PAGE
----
Review: The Elder Scrolls Online

Let’s just say that when I heard that ZeniMax Online Studios were developing an online Elder Scrolls game to be published by Bethesda Softworks, I was less than excited. I felt that the aptly named Elder Scrolls Online seemed like a cash grab using an intellectual property that was better than that. Don’t get me wrong, I think a multiplayer Elder Scrolls game could be amazing. But not a massively multiplayer one.

I had no intention in buying ESO, but I thought I should give it a chance at least. After all, I have played Morrowind and Skyrim and liked the one and loved the other respectively. I felt it was only fair to see if my knee jerk reaction was wrong. And so, I signed up for one of the last betas for the game before it’s release date of April 4th.

The first thing that struck me was the quality of the graphics, in my opinion, was not as good as Skyrim. I understand that MMOs usually have to sacrifice on graphics a bit to make it possible for the widest number of systems to be able to run tolerably. However, it was still jarring given that I had been playing Skyrim very recently. I let this issue go and proceeded to try and enjoy the game.

I thought the opening of the game was handled very well. Your character starts in the middle of a prison break from Molag Bal’s realm of Coldharbor, a demonic realm where the dead are imprisoned. The great thing about this opening is that it makes far more sense that dozens of other player characters are running around with you in a jail break than say an equal number of players running around in a starting area in WoW killing wolves. I was actually very pleased with this and had a glimmer of hope that ESO was going to live up to my love of Skyrim.

Alas, it was not to be.

Once I got out into the world at large I realized I was back in another MMO that wasn’t striving to be anything other than a WoW clone. More fetch, kill X number of things, and talk to Y NPC quests. I didn’t really expect anything more than this, but given the small innovations that several MMOs have implemented in the last 5 years, I expected more. It just felt tired. It felt wrong. It felt exactly like what it is. A cash grab. Like some people at ZeniMax and Bethesda got together and asked themselves, “How can we leverage our intellectual property into something like the wild success that Blizzard has had with WoW?”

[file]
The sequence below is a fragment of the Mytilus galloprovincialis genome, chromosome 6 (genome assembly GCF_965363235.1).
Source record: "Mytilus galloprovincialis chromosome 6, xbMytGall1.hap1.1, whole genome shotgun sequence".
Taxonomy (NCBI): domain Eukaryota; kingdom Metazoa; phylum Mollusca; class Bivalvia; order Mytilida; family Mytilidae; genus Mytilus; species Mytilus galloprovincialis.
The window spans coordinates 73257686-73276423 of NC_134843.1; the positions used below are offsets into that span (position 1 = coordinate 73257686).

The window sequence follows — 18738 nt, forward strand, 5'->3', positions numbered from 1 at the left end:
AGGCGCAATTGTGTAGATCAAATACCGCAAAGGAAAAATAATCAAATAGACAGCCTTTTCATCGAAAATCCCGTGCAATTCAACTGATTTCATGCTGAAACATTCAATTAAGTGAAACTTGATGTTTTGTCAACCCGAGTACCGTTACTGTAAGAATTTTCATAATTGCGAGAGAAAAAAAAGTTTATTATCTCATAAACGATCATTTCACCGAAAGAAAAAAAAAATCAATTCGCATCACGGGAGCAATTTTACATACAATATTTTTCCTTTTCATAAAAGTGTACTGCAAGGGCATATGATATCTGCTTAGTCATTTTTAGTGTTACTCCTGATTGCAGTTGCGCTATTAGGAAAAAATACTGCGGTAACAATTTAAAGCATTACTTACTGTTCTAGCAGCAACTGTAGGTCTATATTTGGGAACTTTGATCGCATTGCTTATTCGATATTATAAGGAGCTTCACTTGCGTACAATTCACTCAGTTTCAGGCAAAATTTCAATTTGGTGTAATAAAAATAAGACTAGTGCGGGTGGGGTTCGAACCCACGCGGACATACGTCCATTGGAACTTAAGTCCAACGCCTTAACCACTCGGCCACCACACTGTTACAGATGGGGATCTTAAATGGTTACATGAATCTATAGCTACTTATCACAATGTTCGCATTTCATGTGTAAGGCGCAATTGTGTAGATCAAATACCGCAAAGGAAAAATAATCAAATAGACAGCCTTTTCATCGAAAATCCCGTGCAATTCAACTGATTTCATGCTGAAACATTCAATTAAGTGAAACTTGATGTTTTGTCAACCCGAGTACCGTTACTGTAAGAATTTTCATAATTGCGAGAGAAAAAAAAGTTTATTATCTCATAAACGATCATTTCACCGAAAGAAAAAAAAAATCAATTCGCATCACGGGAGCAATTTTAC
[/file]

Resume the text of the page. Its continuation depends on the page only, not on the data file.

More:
And that’s exactly how ESO plays in my opinion.

One of the thing that keeps my interested in an RPG is character progression. I love hitting a new level and getting to see what new skill or abilities have become available to me. In ESO I really didn’t see much difference between my character’s abilities before and after I would choose something. That’s no good for a player like me. I need to see some actual improvement or effect to my skills. It made leveling feel completely empty to me. Which is a very bad thing when you level as slowly as you do in ESO. I don’t remember for certain, but I don’t think I made it to level 10. In any other MMO I’ve ever played you would probably hit level 10 in the first hour or two of play.

I’m going to be very honest here. I played ESO for around six hours. After the first hour I was bored to tears. The game had literally became a chore to slog through. Yet, I kept at it for another five hours. Complaining bitterly the whole time and causing my wife to ask me why I was keeping at it. Finally, I realized there is a difference between giving something a fair chance and beating your head against a wall.

1 Comment

  1. I agree with you. I think I put a good 15 hours in before I quit. I played all four betas and even had a email conversation with Zenimax about the game. They gave me permission to write about the game and I did. I bashed it hard and honestly I didn't buy the game when it released because I had enough of the beta.

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